This advertising campaign is particularly interesting, it appears that this is the first time we can talk about an exploit (as is said in computer security). It has been done once so it can be done again.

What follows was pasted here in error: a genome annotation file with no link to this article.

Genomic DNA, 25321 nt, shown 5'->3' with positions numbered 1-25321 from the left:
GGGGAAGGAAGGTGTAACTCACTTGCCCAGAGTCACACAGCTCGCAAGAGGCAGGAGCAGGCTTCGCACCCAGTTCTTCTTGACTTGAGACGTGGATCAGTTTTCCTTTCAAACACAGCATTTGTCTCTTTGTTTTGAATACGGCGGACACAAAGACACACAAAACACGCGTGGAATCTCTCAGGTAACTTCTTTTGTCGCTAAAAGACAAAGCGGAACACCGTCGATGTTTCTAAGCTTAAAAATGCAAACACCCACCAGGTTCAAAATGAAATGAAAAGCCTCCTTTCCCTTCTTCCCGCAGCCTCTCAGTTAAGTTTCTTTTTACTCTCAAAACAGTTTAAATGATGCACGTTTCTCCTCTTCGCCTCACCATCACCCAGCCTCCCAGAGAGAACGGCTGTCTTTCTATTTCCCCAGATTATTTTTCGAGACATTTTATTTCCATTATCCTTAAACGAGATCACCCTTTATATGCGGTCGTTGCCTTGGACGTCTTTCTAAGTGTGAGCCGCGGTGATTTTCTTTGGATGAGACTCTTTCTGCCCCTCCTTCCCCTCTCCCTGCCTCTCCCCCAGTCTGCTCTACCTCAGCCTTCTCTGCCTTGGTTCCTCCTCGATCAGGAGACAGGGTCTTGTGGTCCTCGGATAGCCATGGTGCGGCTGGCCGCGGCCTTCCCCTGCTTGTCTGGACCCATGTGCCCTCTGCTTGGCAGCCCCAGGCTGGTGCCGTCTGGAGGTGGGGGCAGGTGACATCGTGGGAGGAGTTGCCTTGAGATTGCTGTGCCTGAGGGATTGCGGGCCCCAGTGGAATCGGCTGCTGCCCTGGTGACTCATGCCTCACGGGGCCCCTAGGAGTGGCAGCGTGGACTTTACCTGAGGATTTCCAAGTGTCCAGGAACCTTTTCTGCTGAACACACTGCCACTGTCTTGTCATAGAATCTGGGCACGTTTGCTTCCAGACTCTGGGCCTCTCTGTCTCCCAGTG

What worries me here is that an advertising campaign like this one, mixing TV advertising and content editing on Wikipedia is not a last minute thing, done on the spur of the moment. IMHA, the agency responsible for these ads must have experienced wikipedians working for them. These guys know how the community usually reacts. There is a lot of money involved and they know that they will have to get it right the first time the ads are aired. This looks like a bait and trick, and we were all fooled by it (by we, I mean the wikipedia community of editors). The bait was the minor grammatical errors in the new introductory sentence. An experienced editor got tricked into correcting these missing spaces and such, and the text itself gets a "stamp of approval", and the edit done by a new account will no longer show up as the last modification done to the article. These paid edits were made on April 4, the article started to be vandalized one week later, on April 11. But it looks like the campaign did not create the expected buzz because Google reacted quickly (just under 3 hours) and Google Home stopped reading out the Whopper article at the end of the advert. The damage has been done. Theverge.com claims to have done such a modification on Wikipedia, to quote them "as did we, in a test yesterday". We will probably see more of this. Gabe On Fri, Apr 14, 2017 at 5:39 PM, Dariusz Jemielniak <dar...@alk.edu.pl> wrote: > On Fri, Apr 14, 2017 at 5:23 AM, Gnangarra <gnanga...@gmail.com> wrote: > > > > > but they didnt spam, nor did they introduce any false hoods, or remove > > > controversial content, they just put a description of the Whopper for > the > > > opening sentence. > > > I agree with James on this one. They "described" their product in a very > flattering way, unnecessarily introducing marketing jargon ("known as > America's favorite", "00% beef with no preservatives", "no fillers", "daily > sliced" etc.). It is spam and in the future, near rather than far, we need > to start seriously thinking how we can combat such content > attacks/hijacking. There are some similarities to our work with > anti-harassment, but I hope we'll be able to develop a more dedicated > approach to this problem, that the Burger King manifestation is only a > single example of. > > dj > _______________________________________________ > Wikimedia-l mailing list, guidelines at: https://meta.wikimedia.org/ > wiki/Mailing_lists/Guidelines and https://meta.wikimedia.org/ > wiki/Wikimedia-l > New messages to: Wikimediaemail@example.com > Unsubscribe: https://lists.wikimedia.org/mailman/listinfo/wikimedia-l, > <mailto:wikimedia-l-requ...@lists.wikimedia.org?subject=unsubscribe> > _______________________________________________ Wikimedia-l mailing list, guidelines at: https://meta.wikimedia.org/wiki/Mailing_lists/Guidelines and https://meta.wikimedia.org/wiki/Wikimedia-l New messages to: Wikimediafirstname.lastname@example.org Unsubscribe: https://lists.wikimedia.org/mailman/listinfo/wikimedia-l, <mailto:wikimedia-l-requ...@lists.wikimedia.org?subject=unsubscribe>